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Tuesday, May 30, 2023
Stephen Leahy* - Tierramérica
MONTPELLIER, France, Apr 7 2010 (IPS) - Billions of dollars are being mobilised to protect and increase the world’s forests under a climate protection mechanism known as REDD (Reduced Emissions from Deforestation and Degradation). But many experts are unsure that it will work, and some fear it could end in disaster.
“Most countries are simply not ready. They do not have policies to protect the rights of local and indigenous peoples, to determine land tenure or even work out who owns the ‘carbon rights’ to a forest,” Larson told participants at an international conference on smallholder and community forestry in Montpellier, France, in late March.
Under the REDD initiative, richer countries would pay to maintain forests in tropical regions to offset their own carbon emissions. Carbon dioxide from human activities is one of the main gases that produce the greenhouse effect.
They wealth countries would be granted “carbon credits” towards achieving their carbon reduction commitments to combat climate change.
About 20 percent of global greenhouse gas emissions come from deforestation – more than the entire transportation sector worldwide.
In late March another billion dollars was promised and a 10-nation steering group established to drive the implementation of a REDD+ global programme. It could be approved at the next annual United Nations climate conference, to take place in Cancun, Mexico.
That may be too soon in Larson’s estimation, based on a three-year study in 10 countries documenting the evolution of granting of land rights to smallholder forest communities throughout tropics over the last 20 to 25 years.
“Even when states grant land tenure to local people, it often happens that the states do not support or respect those rights,” she told Tierramérica.
The study “Forests for People: Community Rights and Forest Tenure Reform” was presented at the Montpellier conference, organised by CIFOR and two French entities.
Despite various land reform policies in recent decades that officially acknowledged local people’s rights and tenure, it made little difference in many regions due to legal loopholes, lack of enforcement, corruption and government bureaucracy, Larson said.
“Yes, there are new opportunities for some communities, but the granting of rights is not something we can say has solved the problem,” she said.
There are big questions regarding designing and implementing REDD, according to Larson. Most countries are only looking at it from a national level and are not taking impacts on local communities into account.
States have not worked out fair and equitable mechanisms for sharing the revenue and benefits from such programmes, leading Larson to wonder: “Who is going to decide who gets all this money?”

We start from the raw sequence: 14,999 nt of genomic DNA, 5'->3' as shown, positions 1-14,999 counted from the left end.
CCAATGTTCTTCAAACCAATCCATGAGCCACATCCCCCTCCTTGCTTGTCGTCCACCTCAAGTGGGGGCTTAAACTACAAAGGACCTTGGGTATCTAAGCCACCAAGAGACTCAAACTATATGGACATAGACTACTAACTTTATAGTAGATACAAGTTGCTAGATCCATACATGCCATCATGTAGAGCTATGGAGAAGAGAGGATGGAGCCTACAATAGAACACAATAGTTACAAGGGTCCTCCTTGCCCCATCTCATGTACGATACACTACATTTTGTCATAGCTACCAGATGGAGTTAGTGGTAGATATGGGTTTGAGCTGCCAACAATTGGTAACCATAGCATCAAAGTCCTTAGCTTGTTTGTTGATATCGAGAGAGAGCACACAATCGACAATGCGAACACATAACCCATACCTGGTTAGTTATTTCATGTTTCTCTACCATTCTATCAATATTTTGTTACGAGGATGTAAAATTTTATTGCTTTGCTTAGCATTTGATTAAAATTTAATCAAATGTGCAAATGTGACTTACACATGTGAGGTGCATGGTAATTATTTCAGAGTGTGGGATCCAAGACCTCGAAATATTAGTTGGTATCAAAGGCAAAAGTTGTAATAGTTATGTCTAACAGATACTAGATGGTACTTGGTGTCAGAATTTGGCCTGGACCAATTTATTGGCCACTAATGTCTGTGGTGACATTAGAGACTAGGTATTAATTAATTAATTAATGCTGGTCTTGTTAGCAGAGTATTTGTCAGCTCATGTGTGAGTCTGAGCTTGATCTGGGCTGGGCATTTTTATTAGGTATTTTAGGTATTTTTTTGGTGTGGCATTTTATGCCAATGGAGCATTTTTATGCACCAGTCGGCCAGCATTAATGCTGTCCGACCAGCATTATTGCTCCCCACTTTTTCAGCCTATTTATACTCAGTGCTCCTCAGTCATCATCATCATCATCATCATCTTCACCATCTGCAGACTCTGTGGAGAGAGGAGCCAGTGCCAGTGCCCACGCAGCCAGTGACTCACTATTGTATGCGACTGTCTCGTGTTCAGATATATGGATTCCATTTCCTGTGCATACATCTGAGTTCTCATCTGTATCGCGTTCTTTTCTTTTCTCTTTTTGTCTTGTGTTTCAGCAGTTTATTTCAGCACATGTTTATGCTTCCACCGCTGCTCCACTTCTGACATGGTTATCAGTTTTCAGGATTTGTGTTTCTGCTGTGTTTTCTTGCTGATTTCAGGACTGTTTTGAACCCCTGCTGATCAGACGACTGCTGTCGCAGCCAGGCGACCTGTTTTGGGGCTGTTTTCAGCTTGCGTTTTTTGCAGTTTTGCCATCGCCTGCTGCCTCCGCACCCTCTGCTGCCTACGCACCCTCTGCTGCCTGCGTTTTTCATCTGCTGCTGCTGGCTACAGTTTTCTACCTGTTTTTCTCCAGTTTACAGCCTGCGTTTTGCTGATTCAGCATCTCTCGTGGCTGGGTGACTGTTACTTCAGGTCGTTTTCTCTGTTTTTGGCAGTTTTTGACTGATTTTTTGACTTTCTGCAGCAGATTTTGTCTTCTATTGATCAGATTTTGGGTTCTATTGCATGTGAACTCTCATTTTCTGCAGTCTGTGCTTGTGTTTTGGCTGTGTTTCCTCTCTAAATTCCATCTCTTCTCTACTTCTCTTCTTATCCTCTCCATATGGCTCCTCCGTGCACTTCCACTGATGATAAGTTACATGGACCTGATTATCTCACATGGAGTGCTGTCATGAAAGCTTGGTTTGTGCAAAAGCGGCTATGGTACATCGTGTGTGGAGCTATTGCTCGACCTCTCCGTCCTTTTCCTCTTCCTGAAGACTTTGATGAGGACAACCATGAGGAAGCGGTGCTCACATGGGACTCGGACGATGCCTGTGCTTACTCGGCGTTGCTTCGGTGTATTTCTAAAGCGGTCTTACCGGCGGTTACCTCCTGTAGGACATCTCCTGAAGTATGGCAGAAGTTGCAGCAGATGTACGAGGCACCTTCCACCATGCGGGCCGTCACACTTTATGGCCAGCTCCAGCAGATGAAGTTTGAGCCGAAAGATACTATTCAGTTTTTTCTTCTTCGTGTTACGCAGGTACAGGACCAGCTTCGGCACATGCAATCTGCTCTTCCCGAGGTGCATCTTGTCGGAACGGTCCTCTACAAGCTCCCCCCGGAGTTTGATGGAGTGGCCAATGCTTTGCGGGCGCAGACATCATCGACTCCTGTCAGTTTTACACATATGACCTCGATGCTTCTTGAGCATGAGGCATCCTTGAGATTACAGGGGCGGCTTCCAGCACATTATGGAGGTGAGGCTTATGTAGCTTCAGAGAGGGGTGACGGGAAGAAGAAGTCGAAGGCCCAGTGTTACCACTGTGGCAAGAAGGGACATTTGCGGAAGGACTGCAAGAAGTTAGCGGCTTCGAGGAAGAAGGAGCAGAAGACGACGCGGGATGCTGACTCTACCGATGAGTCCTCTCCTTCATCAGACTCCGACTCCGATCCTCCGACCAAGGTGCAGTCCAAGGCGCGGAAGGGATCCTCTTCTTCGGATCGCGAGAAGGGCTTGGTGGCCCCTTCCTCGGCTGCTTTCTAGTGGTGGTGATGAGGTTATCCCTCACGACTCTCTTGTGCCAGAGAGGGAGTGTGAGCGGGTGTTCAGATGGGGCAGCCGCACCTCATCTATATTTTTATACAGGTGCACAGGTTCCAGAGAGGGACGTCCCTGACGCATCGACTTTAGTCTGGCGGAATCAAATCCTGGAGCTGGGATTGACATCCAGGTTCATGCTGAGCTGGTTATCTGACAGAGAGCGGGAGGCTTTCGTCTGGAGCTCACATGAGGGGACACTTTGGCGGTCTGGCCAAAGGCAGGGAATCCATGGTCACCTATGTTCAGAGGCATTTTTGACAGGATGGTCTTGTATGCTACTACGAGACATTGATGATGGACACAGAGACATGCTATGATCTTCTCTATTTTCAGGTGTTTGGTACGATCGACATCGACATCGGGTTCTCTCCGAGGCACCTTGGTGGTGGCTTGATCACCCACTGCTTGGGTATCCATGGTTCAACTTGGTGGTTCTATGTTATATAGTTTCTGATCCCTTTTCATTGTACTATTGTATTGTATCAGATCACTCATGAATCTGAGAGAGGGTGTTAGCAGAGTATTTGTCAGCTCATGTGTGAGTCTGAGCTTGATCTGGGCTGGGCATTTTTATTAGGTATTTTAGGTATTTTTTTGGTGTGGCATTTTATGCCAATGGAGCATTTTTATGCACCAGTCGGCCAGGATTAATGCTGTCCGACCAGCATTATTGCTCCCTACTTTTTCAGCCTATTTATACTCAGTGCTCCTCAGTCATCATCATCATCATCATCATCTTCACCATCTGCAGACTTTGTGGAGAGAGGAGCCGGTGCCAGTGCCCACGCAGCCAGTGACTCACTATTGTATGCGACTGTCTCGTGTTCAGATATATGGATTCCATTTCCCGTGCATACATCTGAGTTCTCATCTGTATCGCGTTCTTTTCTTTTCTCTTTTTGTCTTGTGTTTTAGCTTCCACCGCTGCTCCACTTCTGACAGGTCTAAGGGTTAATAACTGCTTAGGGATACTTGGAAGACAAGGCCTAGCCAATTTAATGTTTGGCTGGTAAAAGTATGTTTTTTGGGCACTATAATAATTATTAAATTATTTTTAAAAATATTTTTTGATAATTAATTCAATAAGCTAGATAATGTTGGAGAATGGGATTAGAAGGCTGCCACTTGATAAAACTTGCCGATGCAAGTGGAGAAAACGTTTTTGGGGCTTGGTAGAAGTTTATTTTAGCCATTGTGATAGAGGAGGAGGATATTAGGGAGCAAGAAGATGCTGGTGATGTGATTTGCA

On the other hand, deforestation has been relentless, eating up 13 to 16 million hectares every year for the last few decades. Although the UN Food and Agriculture Organisation (FAO) reported at the end of March that the deforestation rate over the past decade has been at the low end of the scale, averaging 13 million hectares per year.
“Nothing else has stopped deforestation – perhaps REDD will,” says Larson. That makes REDD both a huge opportunity and a huge risk, in her opinion.
There is a great deal of speculation about REDD, according to David Bray, professor in the Department of Earth and Environment at Florida International University.
REDD is a very complex undertaking and “the carbon markets want verifiable credits,” Bray told Tierramérica.
Verification of how much carbon is in a forest and how much carbon is retained over 40, 60 or 80 years is very technical, “and it will be very difficult for local communities to do,” Bray said.
Several REDD pilot projects are under way as part of the 50-million-dollar UN-REDD programme designed to assist developing countries determine how they can be implemented to benefit nations, forests and forest communities.
One such project is in the Budongo Forest, a tropical forest in northwestern Uganda.
Glenn Bush, an environmental economist at Woods Hole Research Centre in the U.S., conducted research in the forest communities to determine if revenues from REDD would offset the costs for local people giving up their traditional use of the forests.
“It is a very complex at the local level. It depends on the local situation and even the time of year,” Bush told the Montpellier conference, Mar. 24-26.
“There are times of the year, such as during droughts, when no amount of money can provide what people really need, such as the food and water they get from the forest,” he said.
(*This story was originally published by Latin American newspapers that are part of the Tierramérica network. Tierramérica is a specialised news service produced by IPS with the backing of the United Nations Development Programme, United Nations Environment Programme and the World Bank.)
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